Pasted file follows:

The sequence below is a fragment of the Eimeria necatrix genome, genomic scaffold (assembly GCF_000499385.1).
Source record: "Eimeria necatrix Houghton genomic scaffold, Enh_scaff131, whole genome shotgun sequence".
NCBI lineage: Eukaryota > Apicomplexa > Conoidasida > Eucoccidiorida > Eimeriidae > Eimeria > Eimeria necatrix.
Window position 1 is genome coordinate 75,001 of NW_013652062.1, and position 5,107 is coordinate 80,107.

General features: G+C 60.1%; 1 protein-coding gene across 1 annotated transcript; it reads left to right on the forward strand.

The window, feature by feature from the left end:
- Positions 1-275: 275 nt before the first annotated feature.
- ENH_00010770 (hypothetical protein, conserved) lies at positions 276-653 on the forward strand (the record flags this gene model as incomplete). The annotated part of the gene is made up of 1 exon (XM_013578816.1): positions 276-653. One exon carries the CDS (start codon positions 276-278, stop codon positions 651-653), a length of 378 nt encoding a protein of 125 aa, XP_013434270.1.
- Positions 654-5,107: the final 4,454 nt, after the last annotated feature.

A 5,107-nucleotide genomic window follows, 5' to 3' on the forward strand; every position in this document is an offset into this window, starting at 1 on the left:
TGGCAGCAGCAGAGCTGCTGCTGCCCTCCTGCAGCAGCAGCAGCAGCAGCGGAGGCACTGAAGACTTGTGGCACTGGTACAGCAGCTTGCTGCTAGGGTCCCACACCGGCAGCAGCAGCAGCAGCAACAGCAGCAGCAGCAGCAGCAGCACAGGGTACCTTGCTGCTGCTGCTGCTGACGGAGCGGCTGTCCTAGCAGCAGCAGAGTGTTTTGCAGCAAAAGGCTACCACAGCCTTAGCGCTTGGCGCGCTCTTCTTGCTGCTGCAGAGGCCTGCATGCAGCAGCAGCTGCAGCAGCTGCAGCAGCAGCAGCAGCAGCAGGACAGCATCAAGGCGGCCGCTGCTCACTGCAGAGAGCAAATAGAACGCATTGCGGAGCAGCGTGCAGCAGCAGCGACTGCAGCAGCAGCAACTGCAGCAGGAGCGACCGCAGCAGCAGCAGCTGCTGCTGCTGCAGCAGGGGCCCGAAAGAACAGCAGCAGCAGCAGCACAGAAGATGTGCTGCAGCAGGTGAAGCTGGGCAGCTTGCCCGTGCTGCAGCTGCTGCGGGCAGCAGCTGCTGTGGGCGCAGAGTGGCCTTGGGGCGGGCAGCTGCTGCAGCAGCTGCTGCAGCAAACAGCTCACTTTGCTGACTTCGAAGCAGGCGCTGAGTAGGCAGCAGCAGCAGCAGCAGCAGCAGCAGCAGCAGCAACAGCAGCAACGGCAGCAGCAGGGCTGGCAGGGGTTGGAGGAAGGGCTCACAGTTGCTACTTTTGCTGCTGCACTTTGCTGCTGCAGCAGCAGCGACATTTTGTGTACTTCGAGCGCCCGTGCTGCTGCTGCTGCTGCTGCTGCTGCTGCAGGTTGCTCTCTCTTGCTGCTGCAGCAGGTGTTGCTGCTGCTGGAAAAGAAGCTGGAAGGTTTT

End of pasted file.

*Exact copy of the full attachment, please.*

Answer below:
The sequence below is a fragment of the Eimeria necatrix genome, genomic scaffold (assembly GCF_000499385.1).
Source record: "Eimeria necatrix Houghton genomic scaffold, Enh_scaff131, whole genome shotgun sequence".
NCBI lineage: Eukaryota > Apicomplexa > Conoidasida > Eucoccidiorida > Eimeriidae > Eimeria > Eimeria necatrix.
Window position 1 is genome coordinate 75,001 of NW_013652062.1, and position 5,107 is coordinate 80,107.

General features: G+C 60.1%; 1 protein-coding gene across 1 annotated transcript; it reads left to right on the forward strand.

The window, feature by feature from the left end:
- Positions 1-275: 275 nt before the first annotated feature.
- ENH_00010770 (hypothetical protein, conserved) lies at positions 276-653 on the forward strand (the record flags this gene model as incomplete). The annotated part of the gene is made up of 1 exon (XM_013578816.1): positions 276-653. One exon carries the CDS (start codon positions 276-278, stop codon positions 651-653), a length of 378 nt encoding a protein of 125 aa, XP_013434270.1.
- Positions 654-5,107: the final 4,454 nt, after the last annotated feature.

A 5,107-nucleotide genomic window follows, 5' to 3' on the forward strand; every position in this document is an offset into this window, starting at 1 on the left:
TGGCAGCAGCAGAGCTGCTGCTGCCCTCCTGCAGCAGCAGCAGCAGCAGCGGAGGCACTGAAGACTTGTGGCACTGGTACAGCAGCTTGCTGCTAGGGTCCCACACCGGCAGCAGCAGCAGCAGCAACAGCAGCAGCAGCAGCAGCAGCACAGGGTACCTTGCTGCTGCTGCTGCTGACGGAGCGGCTGTCCTAGCAGCAGCAGAGTGTTTTGCAGCAAAAGGCTACCACAGCCTTAGCGCTTGGCGCGCTCTTCTTGCTGCTGCAGAGGCCTGCATGCAGCAGCAGCTGCAGCAGCTGCAGCAGCAGCAGCAGCAGCAGGACAGCATCAAGGCGGCCGCTGCTCACTGCAGAGAGCAAATAGAACGCATTGCGGAGCAGCGTGCAGCAGCAGCGACTGCAGCAGCAGCAACTGCAGCAGGAGCGACCGCAGCAGCAGCAGCTGCTGCTGCTGCAGCAGGGGCCCGAAAGAACAGCAGCAGCAGCAGCACAGAAGATGTGCTGCAGCAGGTGAAGCTGGGCAGCTTGCCCGTGCTGCAGCTGCTGCGGGCAGCAGCTGCTGTGGGCGCAGAGTGGCCTTGGGGCGGGCAGCTGCTGCAGCAGCTGCTGCAGCAAACAGCTCACTTTGCTGACTTCGAAGCAGGCGCTGAGTAGGCAGCAGCAGCAGCAGCAGCAGCAGCAGCAGCAGCAACAGCAGCAACGGCAGCAGCAGGGCTGGCAGGGGTTGGAGGAAGGGCTCACAGTTGCTACTTTTGCTGCTGCACTTTGCTGCTGCAGCAGCAGCGACATTTTGTGTACTTCGAGCGCCCGTGCTGCTGCTGCTGCTGCTGCTGCTGCTGCAGGTTGCTCTCTCTTGCTGCTGCAGCAGGTGTTGCTGCTGCTGGAAAAGAAGCTGGAAGGTTTT